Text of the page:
The attitude toward foreign media is a mixed bag with media associations having international links operating in Lesotho. They are: The National Union of Journalists and the Media Institute of South Africa (MISA, the local chapter being called Media Institute of Lesotho-MILES), News Share Foundation (a journalist cooperative), the Commonwealth Journalists Association, and the Adopt-A-Media Network.
Electronic News Media
Regarding electronic News Media, Lesotho lacks resources to develop a film industry, but the Lesotho Council of Churches owns a mobile video outfit that produces videos for the international and local market. MILES also is funding the development of the Lesotho video industry, and it operates a video production unit for assisting members with technical support and training skills. Lesotho is rapidly becoming computerized with the government controlling most facets of information technology.
In 2000, government-run Lesotho Telecommunications Authority (LTC) was providing telephones and fax service in a joint venture with South Africa's Vodacom. The project will include a cellular telephone service, with the government relinquishing ownership in June 2001. The Internet has made slow inroads reflecting low incomes and a small potential market. Before localizing the service, Lesotho's Office Equipment's Internet connectivity was through service providers in South Africa. The University of Lesotho's Institute of Extra-Mural Studies owns its own Internet service and runs an Internet café for students and the public. South Africa's electronic and print media of varying reliability and quality is widely available in Lesotho. Independent newspapers, including the Mirror, MoAfrica, and Mopheme (The Survivor), tend to be critical of the government and can be found on the Internet.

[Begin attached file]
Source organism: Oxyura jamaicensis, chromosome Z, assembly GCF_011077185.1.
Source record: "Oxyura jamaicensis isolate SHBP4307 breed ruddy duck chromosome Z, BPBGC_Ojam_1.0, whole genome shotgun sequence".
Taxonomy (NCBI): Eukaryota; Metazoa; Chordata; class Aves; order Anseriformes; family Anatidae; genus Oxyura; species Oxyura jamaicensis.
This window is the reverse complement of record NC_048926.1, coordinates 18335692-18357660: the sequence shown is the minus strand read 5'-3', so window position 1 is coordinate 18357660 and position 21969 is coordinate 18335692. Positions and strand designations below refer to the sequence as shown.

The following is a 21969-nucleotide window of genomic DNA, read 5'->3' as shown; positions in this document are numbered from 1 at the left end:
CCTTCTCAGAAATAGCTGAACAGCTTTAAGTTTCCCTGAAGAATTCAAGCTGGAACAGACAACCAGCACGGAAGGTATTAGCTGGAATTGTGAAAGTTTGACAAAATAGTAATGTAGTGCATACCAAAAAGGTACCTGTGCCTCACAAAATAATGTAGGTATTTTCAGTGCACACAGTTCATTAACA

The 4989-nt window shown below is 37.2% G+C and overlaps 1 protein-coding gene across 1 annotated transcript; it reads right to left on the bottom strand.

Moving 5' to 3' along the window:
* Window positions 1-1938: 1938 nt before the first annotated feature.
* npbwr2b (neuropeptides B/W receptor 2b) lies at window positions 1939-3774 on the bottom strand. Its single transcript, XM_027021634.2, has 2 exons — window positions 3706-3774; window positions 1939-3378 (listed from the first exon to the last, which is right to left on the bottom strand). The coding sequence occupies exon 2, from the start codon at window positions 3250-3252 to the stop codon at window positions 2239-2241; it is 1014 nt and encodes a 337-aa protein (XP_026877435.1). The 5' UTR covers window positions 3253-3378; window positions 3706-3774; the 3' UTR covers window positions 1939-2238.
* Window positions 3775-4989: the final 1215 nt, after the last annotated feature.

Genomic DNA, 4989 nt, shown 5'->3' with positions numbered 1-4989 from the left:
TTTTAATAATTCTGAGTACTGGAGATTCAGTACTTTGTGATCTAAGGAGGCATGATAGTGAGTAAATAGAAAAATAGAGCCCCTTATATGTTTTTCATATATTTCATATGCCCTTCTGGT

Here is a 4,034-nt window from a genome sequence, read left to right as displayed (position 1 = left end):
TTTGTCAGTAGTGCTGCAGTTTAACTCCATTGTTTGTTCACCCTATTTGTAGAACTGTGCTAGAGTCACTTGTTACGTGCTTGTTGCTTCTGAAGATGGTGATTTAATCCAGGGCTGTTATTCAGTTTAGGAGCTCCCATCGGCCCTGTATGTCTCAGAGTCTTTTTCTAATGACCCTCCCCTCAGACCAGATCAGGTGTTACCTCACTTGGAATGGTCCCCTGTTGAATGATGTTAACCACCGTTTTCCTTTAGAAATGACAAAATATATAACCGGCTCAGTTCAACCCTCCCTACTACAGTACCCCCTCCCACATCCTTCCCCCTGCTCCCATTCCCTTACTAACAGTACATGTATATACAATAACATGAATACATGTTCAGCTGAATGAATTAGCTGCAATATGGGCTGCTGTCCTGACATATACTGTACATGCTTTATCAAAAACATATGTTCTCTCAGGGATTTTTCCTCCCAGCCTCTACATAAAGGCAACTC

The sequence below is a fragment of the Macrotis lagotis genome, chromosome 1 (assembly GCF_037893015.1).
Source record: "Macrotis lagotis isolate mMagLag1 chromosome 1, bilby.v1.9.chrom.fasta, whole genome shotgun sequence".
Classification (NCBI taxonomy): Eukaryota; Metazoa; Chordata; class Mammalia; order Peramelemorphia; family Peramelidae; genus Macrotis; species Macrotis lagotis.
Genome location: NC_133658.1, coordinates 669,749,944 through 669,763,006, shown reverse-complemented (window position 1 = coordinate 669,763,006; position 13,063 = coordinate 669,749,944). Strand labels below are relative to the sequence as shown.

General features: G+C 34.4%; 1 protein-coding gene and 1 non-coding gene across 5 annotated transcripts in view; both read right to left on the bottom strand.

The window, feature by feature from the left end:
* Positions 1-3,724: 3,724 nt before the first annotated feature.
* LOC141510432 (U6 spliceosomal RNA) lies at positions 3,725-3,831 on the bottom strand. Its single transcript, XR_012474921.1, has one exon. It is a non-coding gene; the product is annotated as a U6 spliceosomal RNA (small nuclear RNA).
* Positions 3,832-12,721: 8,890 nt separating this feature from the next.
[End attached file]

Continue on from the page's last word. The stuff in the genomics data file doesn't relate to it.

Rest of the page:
Education & TRAINING
Christian missions under the Ministry of Education's direction provides a free, compulsory, seven-year elementary education. Provisions for secondary, technical, vocational and post secondary education have increased. Lesotho's background in media training is poor with the National University of Lesotho offering a diploma certificate in mass communications with most of the training done in-house or as short courses organized by groups such as MILES and CM Media.
Considering a history of government suppression, shootings and maiming of journalists, the media has not been silenced and continues to publish and enjoy some degree of freedom. However, there exists a persistent threat of an armed conflict with a Lesotho Defense Force historically involved in domestic politics, and factional infighting in addition to the government feverishly suppressing a free press. Opposition in parliament may strengthen democracy's weak roots in Lesotho by promoting a favorable press environment. MILES' steadfast advocacy for constitutional reforms and a self-regulating media-driven body in opposition to government's media-control legislation holds further promise for an improved free press.
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Gamble, Paul. "Lesotho." In Economist Intelligence Unit Country Profile: Botswana and Lesoto (May 2002): 51-95.
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IMF. Lesotho Statistical Annex, June 2001.
Windhoek, Namibia. "Editor Loses Defamation Case." In Lesotho Alert. Media Institute of Southern Africa, October 23, 2000. Available from http://www.misanet.org/ . ——. "Minister Threatens to Fire Journalists." In Lesotho Alert. October 12, 1998. Available from http://www.misanet.org/ .
——. "Speaker Lifts Ban Against Media." In Lesotho Alert. September 16, 1997. Available from http://www.misanet.org/ .
——. "Speaker of Parliament Shuns Discussion on Ban." In Lesotho Alert. September 16, 1997. Available from http://www.misanet.org/ .
"World Development Indicators." World Bank. Washington, DC, 2002.
Saliwe M. Kawewe , Ph.D.